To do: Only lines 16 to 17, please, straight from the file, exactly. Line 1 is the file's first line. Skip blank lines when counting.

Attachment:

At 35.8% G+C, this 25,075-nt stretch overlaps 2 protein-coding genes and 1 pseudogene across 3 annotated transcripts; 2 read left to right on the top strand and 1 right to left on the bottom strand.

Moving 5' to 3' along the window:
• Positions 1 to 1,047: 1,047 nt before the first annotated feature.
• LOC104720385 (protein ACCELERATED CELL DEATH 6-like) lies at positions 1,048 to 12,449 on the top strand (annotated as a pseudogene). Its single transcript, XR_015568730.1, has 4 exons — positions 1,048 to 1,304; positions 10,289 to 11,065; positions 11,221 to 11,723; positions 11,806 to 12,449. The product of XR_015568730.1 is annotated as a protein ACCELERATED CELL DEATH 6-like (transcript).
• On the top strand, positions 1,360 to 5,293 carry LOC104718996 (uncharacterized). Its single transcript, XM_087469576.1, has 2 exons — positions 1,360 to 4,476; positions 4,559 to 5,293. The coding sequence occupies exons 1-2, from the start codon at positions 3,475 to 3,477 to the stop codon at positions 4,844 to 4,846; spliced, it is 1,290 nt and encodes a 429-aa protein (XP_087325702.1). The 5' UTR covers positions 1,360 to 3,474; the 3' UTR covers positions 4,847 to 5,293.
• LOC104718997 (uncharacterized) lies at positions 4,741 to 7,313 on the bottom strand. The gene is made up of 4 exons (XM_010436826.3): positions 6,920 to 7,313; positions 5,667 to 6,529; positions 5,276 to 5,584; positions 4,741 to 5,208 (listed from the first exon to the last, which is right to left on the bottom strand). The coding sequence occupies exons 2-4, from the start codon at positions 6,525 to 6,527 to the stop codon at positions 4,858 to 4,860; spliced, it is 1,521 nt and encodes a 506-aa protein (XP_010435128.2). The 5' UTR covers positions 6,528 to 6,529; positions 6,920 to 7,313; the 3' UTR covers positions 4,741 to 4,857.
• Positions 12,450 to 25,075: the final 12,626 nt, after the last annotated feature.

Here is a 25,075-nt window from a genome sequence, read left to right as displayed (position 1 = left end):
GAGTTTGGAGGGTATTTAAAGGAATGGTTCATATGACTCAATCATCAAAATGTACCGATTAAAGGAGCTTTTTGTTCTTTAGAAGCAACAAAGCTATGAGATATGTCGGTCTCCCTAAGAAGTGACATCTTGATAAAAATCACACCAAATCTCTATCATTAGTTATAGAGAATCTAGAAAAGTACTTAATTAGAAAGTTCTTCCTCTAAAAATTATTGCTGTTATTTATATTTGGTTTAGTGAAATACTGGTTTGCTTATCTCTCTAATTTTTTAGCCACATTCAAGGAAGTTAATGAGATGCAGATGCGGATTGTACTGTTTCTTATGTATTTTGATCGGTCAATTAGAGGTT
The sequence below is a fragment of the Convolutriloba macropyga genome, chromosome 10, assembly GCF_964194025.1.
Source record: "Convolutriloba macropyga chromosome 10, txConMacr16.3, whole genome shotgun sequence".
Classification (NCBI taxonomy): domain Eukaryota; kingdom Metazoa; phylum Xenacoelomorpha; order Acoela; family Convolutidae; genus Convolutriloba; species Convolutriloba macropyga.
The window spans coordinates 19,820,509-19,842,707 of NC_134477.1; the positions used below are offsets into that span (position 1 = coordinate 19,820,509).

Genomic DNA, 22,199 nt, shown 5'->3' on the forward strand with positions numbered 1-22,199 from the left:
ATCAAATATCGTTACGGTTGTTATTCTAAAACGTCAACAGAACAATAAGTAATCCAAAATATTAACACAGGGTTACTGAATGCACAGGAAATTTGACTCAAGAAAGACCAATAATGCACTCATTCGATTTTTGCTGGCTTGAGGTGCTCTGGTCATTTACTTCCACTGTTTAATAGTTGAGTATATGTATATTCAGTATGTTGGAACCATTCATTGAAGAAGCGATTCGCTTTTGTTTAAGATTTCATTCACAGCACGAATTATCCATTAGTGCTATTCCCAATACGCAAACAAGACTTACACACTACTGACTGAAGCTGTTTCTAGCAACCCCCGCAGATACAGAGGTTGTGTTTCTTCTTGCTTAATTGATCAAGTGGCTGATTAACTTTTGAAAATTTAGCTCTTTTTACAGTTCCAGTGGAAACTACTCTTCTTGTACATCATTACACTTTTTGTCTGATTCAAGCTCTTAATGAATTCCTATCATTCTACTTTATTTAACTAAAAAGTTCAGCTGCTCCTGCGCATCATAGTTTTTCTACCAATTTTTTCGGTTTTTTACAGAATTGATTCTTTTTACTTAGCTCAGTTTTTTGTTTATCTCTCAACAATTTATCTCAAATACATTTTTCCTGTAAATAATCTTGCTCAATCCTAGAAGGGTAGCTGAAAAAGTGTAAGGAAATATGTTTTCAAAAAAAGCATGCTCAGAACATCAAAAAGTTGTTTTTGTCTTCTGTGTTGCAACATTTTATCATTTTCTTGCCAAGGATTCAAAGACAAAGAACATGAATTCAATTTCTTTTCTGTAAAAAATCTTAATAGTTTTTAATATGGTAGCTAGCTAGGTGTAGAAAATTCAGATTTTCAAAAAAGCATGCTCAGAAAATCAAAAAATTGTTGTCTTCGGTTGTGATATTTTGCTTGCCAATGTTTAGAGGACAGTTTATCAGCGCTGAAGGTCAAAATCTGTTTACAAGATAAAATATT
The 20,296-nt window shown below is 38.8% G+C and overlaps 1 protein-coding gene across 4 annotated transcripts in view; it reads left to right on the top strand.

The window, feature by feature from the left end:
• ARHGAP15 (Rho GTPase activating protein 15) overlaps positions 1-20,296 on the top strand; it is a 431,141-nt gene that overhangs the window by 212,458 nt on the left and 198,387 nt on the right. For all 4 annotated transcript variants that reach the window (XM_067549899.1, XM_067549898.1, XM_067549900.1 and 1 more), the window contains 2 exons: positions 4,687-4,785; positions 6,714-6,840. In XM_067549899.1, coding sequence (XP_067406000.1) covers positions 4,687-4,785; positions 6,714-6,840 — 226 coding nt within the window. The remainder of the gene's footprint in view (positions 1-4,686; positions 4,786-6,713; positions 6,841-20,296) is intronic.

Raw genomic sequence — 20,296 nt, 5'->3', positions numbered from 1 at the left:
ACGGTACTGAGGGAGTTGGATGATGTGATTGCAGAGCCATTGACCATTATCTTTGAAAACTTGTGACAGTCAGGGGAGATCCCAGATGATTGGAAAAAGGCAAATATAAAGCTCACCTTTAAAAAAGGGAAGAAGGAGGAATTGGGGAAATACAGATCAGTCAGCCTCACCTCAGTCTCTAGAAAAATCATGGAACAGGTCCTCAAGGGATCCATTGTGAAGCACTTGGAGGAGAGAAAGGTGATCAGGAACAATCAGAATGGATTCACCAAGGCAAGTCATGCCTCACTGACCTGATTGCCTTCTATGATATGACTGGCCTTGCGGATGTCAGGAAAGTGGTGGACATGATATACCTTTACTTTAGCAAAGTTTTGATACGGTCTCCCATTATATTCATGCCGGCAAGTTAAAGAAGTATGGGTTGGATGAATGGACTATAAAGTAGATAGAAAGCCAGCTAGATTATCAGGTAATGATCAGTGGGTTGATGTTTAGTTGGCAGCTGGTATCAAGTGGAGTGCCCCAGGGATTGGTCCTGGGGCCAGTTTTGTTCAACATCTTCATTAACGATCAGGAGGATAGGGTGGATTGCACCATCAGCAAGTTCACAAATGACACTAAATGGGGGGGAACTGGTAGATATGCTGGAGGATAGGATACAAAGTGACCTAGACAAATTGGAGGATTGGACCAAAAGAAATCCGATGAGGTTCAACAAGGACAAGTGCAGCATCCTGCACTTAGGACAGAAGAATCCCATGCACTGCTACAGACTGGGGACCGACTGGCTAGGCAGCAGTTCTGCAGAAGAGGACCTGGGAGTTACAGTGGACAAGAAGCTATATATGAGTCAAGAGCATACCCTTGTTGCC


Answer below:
The 20,296-nt window shown below is 38.8% G+C and overlaps 1 protein-coding gene across 4 annotated transcripts in view; it reads left to right on the top strand.

The window, feature by feature from the left end: